Fashion is very personal. We each have our own look and style. No wonder our friends sometimes say things like, “Girl, this color looks great on you!” Whoever received the compliment instantly feels better. They start smiling and beaming with joy, confident that the color spectrum has a particular shade meant just for them.
But colors can also produce an emotional effect. Some colors can make us anxious and others produce a sense of calm.
I’ve noticed that every time I wear blue or green, not only do I feel more relaxed, but people in the office remark that my outfits are “fabulous” or “fetch” (just kidding, “fetch” never really happened).
So, I decided to research the science behind shades and figure out the psychological responses we have to visual stimuli.
Color and light are of paramount importance when it comes to architecture and interior design. There is a lot of research on how the environment influences our well-being. When we have a headache, we often reach for a painkiller without a second thought. When people are stressed or in a bad mood and can’t quite concentrate, they are often ready to blame their managers or teachers, deadlines, picky clients, the weather, the incorrectly made latte, the full moon, and just about anything! They very rarely criticize the environment, which could actually be the root of the problem.
I know, it sounds a bit unlikely. I mean, is it really possible to feel more confident and stress-free while wearing a specific color, or is that all in people’s heads?
In his book “Color, environment and human response,” Frank Mahnke says that the human reaction to color is initially a psychological one but it can also result in a physiological reaction. Mahnke is a designer and the President of the International Association of Color Consultants/Designers (yes, that’s a thing that exists).
As for colors in fashion, he explained, “Every year or two new trends in color appear around the world in fashion and consumer products. In interior design and architecture color changes move more slowly. Color changes are necessary to adapt to the Zeitgeist, the spirit of a particular time; to guard against consumer boredom; and particularly to increase sales of certain products—especially in fashion and consumer goods.”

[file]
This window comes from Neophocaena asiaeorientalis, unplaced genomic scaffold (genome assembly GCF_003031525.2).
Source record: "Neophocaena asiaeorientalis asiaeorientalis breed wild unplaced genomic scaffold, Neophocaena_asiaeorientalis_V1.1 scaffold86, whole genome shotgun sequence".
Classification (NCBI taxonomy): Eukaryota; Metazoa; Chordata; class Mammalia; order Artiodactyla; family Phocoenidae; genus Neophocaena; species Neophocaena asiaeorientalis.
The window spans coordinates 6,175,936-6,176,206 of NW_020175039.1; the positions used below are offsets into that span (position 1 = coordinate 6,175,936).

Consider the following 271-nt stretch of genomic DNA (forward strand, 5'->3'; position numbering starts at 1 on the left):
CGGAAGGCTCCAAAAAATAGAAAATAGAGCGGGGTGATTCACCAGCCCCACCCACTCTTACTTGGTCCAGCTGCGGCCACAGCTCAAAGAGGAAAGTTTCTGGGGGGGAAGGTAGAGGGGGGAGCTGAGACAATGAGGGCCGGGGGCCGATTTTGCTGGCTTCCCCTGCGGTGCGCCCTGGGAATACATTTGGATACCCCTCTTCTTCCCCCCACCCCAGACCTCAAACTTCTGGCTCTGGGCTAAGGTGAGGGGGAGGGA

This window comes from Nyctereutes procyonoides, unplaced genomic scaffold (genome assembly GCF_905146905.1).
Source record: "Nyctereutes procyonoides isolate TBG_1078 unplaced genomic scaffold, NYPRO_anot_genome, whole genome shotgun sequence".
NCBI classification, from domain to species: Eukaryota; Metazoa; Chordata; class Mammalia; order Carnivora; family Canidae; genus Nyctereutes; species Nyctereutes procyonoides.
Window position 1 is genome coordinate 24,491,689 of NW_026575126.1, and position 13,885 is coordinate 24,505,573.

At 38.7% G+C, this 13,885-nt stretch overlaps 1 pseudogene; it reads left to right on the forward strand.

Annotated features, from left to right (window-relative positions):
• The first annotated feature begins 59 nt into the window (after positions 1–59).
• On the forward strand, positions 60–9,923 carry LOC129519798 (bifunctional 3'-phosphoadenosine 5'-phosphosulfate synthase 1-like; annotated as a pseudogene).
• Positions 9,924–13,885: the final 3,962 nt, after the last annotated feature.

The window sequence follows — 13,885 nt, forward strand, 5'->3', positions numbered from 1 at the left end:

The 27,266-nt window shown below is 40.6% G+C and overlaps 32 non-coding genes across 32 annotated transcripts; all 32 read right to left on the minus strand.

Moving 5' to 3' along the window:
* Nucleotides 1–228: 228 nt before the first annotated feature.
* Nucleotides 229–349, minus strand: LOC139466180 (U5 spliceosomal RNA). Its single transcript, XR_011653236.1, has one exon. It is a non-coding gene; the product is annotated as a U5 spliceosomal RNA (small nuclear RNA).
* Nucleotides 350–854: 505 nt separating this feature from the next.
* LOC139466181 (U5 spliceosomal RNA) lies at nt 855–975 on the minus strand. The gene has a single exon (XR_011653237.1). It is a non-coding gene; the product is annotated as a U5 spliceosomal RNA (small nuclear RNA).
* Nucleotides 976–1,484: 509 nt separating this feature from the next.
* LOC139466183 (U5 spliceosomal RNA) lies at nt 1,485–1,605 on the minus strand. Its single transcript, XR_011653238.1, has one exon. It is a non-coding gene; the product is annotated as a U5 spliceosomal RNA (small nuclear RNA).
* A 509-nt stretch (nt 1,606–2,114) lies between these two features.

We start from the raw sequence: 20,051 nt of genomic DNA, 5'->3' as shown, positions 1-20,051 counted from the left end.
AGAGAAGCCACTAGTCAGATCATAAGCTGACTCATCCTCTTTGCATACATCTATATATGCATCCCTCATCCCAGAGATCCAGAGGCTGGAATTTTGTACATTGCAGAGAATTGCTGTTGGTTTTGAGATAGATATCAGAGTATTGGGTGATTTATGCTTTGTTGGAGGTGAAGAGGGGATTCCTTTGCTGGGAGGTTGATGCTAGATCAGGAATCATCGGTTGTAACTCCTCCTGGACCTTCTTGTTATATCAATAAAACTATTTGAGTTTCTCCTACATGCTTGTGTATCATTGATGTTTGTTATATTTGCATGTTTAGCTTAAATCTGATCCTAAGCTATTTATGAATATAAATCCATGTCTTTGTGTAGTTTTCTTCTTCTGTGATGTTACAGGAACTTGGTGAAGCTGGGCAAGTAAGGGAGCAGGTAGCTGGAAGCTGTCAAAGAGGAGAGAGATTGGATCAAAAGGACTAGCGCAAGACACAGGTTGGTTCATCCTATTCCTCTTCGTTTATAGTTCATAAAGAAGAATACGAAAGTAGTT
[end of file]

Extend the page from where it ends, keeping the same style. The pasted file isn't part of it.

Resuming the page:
As a clothes addict, I confess that I feel good when I wear the color of the season. But on the days when I feel particularly anxious or stressed, I try my best to reflect and slow down. Or I listen to Miss Americana, AKA Taylor Swift, who echoes the inner struggle when she sings: “Like can you just not step on my gown? You need to calm down!”
But what if we could just wear a gown of a certain color that would make us calm down?
In 1958, an American scientist, Robert Gerard, conducted a study and concluded that colors could affect blood pressure, levels of aggression, and appetite. He also revealed that the color red has stimulating effects and can make us anxious.
Blue, on the other hand, enhances calm. Blue is also known to be the least appetizing color. That’s why some weight loss plans even recommend serving your food on a blue plate. The color can also lower the pulse rate and body temperature. It doesn’t stop there. Studies show that the color blue can ease infants and stop them from crying. Hint, hint to working moms!
Blue comes in handy for businesses, as well. Many businesses use blue in their advertising and marketing efforts in order to project a sense of security, orderliness, and reliability. And they paint their offices blue because it allegedly increases productivity.
Colors also have significant cultural connotations. In the Christian tradition, blue represents the heavens and the Word of God. Blue is also considered to be the color of God’s healing and grace.
Marc Chagall, an artist and pioneer of modernism, once said: “Color is all. When color is right, form is right. Color is everything, color is vibration like music; everything is vibration.”
So our fashion verdict is vibrant and clear: if you don’t want to feel blue, wear blue! It’s a great color to reduce tension. And on that note, here are LittlePinkTop’s top blue-colored picks from Zara.